Cash needs for farm and family living.

How much cash do you want your farm to provide for your family living needs?

I have seen 3 different answers to this question.  All, none, and somewhere in between.  (And a fourth.)

All.  Some farm families have a farm that is profitable enough and large enough to provide all the cash that the family needs to live.  Neither spouse nor any of the partners work off the farm.  The farm is the sole source of cash for the family. 

None.  Many farm families have a spouse or a partner that works off the farm.  Many families have an unwritten rule, “my off-farm job will provide cash family living needs and as long as the farm can pay for itself, the farm does not have to provide cash for the family.”  I have heard families say this.  Usually the farm will provide some food, lots of times wood for heat, a place to live, and the farm gives meaning to people’s lives. In years when the farm does not show a profit (like dairies in 2009) the non-farm income is used to help pay farm expenses. 

Somewhere in Between.  Then there are the farm families that use cash from the farm and from the non-farm income for family living needs.  Quite often the non-farm job does not provide a lot of cash but it does provide health insurance for the family. 

The 4th answer.  There are quite a few farms that do not ‘pay for themselves.’  The farm uses money from the non-farm job to pay farm expenses.  This can be a slippery slope.  I see this in start-up farms, hobby-farms, and in unprofitable farms.  Eventually the family has to take an honest look and decide if they can afford to keep putting cash into the farm. 

Which situation is your farm in?  Do you know?  Have you ‘run the number?’  Where do you want to be?  Do you have a plan to get there?  How long will it take to get there?

I have tried drawing pictures to describe this.

We start with three places on the farm.  The farm is on the left, with the picture of an animal and a plant.  The kitchen table is on the right; it represents all family living needs.  And the dooryard is in the middle, in between the farm and kitchen table.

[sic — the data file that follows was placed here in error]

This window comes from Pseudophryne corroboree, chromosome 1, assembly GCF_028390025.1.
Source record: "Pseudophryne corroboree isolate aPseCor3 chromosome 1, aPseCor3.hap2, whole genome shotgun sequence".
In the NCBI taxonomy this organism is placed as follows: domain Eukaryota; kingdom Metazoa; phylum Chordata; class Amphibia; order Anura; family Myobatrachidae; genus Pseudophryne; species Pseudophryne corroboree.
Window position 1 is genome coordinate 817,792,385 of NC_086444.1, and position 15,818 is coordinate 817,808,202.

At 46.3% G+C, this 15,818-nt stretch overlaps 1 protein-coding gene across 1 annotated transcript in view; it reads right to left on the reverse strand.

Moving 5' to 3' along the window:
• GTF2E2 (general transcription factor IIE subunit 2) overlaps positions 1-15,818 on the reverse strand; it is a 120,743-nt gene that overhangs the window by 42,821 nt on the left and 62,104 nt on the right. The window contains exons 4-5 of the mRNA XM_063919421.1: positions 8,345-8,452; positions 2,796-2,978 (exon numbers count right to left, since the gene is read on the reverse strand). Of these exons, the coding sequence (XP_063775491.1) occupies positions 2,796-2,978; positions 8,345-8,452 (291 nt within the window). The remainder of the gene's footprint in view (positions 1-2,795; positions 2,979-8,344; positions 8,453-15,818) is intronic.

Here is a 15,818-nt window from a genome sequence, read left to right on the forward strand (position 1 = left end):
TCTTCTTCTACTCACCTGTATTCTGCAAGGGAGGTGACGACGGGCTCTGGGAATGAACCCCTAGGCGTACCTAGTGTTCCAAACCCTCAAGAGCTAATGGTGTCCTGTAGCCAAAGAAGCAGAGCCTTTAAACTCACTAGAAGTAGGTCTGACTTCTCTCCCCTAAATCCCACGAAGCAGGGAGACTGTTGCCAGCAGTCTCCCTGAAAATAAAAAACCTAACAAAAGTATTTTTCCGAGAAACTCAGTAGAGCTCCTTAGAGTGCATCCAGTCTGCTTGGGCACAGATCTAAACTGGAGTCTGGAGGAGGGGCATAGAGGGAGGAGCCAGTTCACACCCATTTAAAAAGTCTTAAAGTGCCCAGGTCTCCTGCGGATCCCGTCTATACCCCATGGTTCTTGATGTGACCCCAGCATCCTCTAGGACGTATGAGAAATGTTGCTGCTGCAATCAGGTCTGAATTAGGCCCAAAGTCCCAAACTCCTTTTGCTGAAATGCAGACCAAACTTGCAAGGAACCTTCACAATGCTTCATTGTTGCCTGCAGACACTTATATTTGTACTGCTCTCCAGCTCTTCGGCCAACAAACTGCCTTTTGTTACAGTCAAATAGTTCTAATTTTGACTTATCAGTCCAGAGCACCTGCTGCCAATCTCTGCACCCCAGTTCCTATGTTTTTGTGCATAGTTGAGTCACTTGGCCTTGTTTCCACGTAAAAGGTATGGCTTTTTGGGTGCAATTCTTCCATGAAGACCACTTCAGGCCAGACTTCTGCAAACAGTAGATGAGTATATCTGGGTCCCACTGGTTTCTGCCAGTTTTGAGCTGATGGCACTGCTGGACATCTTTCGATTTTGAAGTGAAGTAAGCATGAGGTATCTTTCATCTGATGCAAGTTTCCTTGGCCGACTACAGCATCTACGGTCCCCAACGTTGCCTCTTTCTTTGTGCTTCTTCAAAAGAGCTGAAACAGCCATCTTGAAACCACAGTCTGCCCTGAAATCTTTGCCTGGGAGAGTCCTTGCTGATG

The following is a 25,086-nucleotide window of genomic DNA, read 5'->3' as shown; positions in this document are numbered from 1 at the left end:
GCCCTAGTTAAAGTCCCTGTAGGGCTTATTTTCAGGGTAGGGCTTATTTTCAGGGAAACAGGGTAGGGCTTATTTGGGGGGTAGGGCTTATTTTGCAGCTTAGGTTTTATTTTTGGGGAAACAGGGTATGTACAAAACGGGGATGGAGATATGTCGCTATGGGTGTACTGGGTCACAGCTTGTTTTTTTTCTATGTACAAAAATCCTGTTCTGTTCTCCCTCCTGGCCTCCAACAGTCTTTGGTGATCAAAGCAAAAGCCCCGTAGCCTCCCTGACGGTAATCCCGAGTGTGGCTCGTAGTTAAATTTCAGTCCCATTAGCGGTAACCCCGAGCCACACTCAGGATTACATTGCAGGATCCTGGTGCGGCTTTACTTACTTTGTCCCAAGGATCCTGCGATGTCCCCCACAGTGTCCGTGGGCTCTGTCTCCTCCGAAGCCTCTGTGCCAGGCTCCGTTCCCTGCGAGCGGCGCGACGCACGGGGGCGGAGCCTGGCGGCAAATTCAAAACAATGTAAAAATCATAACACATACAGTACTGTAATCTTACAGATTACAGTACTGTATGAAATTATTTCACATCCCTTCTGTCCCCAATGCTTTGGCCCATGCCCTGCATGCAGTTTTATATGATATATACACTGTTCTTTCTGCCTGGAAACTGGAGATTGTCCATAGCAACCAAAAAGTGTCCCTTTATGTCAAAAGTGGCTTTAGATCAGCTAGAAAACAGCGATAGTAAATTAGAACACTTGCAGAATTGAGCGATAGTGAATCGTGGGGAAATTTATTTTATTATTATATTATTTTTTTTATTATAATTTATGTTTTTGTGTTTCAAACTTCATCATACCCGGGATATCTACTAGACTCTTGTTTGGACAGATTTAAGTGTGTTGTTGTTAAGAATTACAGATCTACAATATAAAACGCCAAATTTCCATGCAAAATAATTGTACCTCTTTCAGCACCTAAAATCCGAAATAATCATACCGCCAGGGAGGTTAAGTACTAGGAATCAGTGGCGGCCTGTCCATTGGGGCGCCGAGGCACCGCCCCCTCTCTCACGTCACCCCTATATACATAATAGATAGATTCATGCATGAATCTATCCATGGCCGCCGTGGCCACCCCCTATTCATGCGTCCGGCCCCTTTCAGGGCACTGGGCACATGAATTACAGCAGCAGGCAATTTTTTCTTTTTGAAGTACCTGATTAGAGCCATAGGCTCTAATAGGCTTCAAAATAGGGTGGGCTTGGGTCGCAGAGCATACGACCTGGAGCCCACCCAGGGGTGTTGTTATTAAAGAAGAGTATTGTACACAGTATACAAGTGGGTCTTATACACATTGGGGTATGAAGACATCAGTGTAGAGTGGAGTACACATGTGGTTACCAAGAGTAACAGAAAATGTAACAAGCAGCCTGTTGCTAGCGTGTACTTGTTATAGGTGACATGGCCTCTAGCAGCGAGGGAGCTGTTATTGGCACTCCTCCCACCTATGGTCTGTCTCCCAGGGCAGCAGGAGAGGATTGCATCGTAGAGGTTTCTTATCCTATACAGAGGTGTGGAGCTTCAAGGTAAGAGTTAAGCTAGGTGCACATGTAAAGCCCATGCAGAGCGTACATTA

In the first case, the farm is the only source of cash.  There is enough cash to pay all of the farm costs and send cash across the dooryard to provide cash for all family living needs.

In the second case, there is enough cash for the farm to pay all of its costs.  Plus there is off-farm income that provides enough cash for the family to live.

In the third case, there is a barrier that stops cash from moving from the family to the farm.  But non-cash things can move across the dooryard:  things like food, wood for heat, etc. 

In the last case, the farm is not providing enough cash to pay for itself.  So non-farm income must cross the dooryard to support the farm.  Usually I see this in start-ups and hobby farms.  Sometimes I see this in nightmares, where the farm is not profitable, and is using all cash in sight, plus borrowing money. 

Which situation are you in now?  Where do you want to be?


About Dennis Kauppila

I work with farmers on finances. I started with UVM Extension in 1983, and have worked with hundreds of farmers on issues ranging from starting a farm, how to get a loan, leasing a farm, understanding farm finances, to retiring from farming. I teach 1 or 2 courses for farmers each winter. I am working with several farmers now on business plans, and I continue to work with many farmers on balance sheets and budgeting.
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